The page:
growth of Great Barrier Reef from 1990-2005 due to effect of global warming (R. Prasad 2009. The Hindu dt.
William D. Dar, President of ICRISAT, Andhra Pradesh emphasized that a combined effort to deal with
climate uncertainty, land degradation and water scarcity is needed. Further, he emphasized that dry-land
farmers will be severely affected with the process of climate change. Similarly, in its recent report entitled
“Climate Change and Food Security in Pacific Island Countries” Food and Agricultural Organization (FAO)
reported that climate change may threaten the food security (The Hindu dt. 2-12-08)
Based on scale, magnitude, and irreversible, global climate change constitutes a critical security issue.
There is a need for action by all and a need for action now. Delay in acting on climate change now will mean
that the costs of addressing it later, according to stern report, will be significantly greater. The technical
challenges will also mount with growing complexity. An intermediate grouping between the G8 and the U.N.,
which includes China and India, is best suited to deal with the challenges of climate change and energy
security (Thakur and Bradford, 2007).
United Nations Industrial Development Organisation (UNIDO) made an alarming note that climate
change will impact India more due to heavy dependence on fossil fuel and it will cause severe health hazards
particularly more spread of vector borne diseases as well as shortage of fresh water will aggravate. UNIDO
also predicted that green house emission will soar if India sustains 8% growth rate (The Hindu: Climate
change will imact India more says UNIDO dt. 4-09-08).
Prior to this India should maintain sustainability in energy, industrial and environmental law sector to
address the challenge of industrialization, urbanization and climate change.
Srinivasan (2007), who is former chairman and presently a member of Atomic Energy Commission,
mentioned that there are many initiatives that India can take to reduce carbon emission without sacrificing its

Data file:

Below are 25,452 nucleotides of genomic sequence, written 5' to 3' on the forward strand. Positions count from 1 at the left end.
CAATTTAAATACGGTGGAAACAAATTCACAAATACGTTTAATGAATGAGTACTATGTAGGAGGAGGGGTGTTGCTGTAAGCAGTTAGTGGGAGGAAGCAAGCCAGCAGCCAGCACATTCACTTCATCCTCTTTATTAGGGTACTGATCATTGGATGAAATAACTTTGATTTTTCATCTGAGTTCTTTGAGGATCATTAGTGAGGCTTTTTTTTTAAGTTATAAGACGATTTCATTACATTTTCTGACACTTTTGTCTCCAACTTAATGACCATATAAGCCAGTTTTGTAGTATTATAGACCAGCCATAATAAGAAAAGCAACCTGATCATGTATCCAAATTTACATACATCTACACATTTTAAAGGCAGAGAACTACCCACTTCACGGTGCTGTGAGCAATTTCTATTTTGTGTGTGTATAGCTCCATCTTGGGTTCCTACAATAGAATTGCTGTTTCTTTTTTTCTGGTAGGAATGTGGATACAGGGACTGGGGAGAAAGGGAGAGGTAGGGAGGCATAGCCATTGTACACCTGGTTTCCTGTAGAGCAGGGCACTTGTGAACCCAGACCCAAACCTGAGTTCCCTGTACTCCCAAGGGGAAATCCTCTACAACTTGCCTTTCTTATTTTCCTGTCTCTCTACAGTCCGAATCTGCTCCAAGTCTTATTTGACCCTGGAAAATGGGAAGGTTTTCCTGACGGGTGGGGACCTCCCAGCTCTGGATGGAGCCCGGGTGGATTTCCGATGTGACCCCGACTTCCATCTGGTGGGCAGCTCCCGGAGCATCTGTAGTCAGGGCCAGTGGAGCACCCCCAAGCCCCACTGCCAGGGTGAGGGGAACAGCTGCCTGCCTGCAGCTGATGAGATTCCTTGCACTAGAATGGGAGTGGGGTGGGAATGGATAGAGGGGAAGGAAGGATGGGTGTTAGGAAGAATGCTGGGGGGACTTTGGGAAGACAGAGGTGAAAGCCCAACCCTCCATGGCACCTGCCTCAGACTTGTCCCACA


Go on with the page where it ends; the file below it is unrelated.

priority of economic development.
1. All new coal generators should use super-critical boilers in the size range of about 800 MW, which can
achieve an efficiency of about 40%.
2. A further gain in efficiency is possible when the integrated coal gasification technology is available.
3. India should collaborate with foreign countries in removal of carbon dioxide (carbon sequestration) from the
flue gases of coal power station.
4. India must give maximum emphasis to developing the still fairly large untapped hydrogen potential in the
north-west, north and north east.
5. Avery important non-carbon energy is nuclear power which can be given more emphasis. Indo-US nuclear
deal may be an important step in this regard.
6. Solar energy in India provides immense option as energy source which should be given emphasis. R.K.
Pachauri, (2008) also gave impetus that India can emerge as a leader in solar energy within the next 10 years
and show the world a way out of global warming.
7. Energy efficiency will have to be achieved in Industry, transport, domestic appliances and agriculture. CFL
and other electric appliances should be used by the society.
8. India must adopt, as a matter of deliberate choice, decentralised and regional development, which would
Environmental Skeptics and Critics, 2013, 2(4):
minimise long distance transport of food articles, consumer goods, minerals, and industry items.
9. Responsible lifestyle of society is extremely essential.
10. Environmental Impact Assessment: Judicial Activism
In the countries where the mandatory model EIA exists it is found that judicial review makes a significant
contribution in involving procedural standards and developing EIA as a strong weapons in maintaining the
balance between development and environmental.
Better strategy and curriculum preparation or Environmental Impact Assessment is a weapon which can be
followed in the state of Orissa. This Environmental Impact Assessment should reach to the remote area where
we can make them aware of EIA system. Any proposed project by our Orissa Govt. or policies this EIA will
change the quality of environment. It is the duty of the State Board, other agencies and most important to the
political parties to see the EIA not to be misused but be handled properly. According to my opinion EIA is a
multi disciplinary process which involves resolution of disputes among conflicting and diverse interest in
society'. Therefore I appeal to the people of Orissa that please take proper care of EIA in order to function it
smoothly in the state of Orissa.
11. Environmental Education may play a pivotal role in environmental management because self-analysis is a
great way to learn. The Centre for Science and Environment’s green schools audit their consumption of water,
land, air, and energy. This appreciable step promises to instil mindfulness in human relations with nature.
12. Other developing countries should also ratify the Kyoto protocol.
Gupta emphasized the need of developed countries to ratify the Kyoto protocol because they are the prime
industrialized countries and hence contributing to global environmental change. USA and China are two top
ranker producers of green house gases. However, they have not ratified the Kyoto Protocol.
Kyoto protocol should be enforced effectively in order to have uniform regulation of industrial emission.
The world is on track to meet its Kyoto targets for green house gases. But unfortunately the drop has little to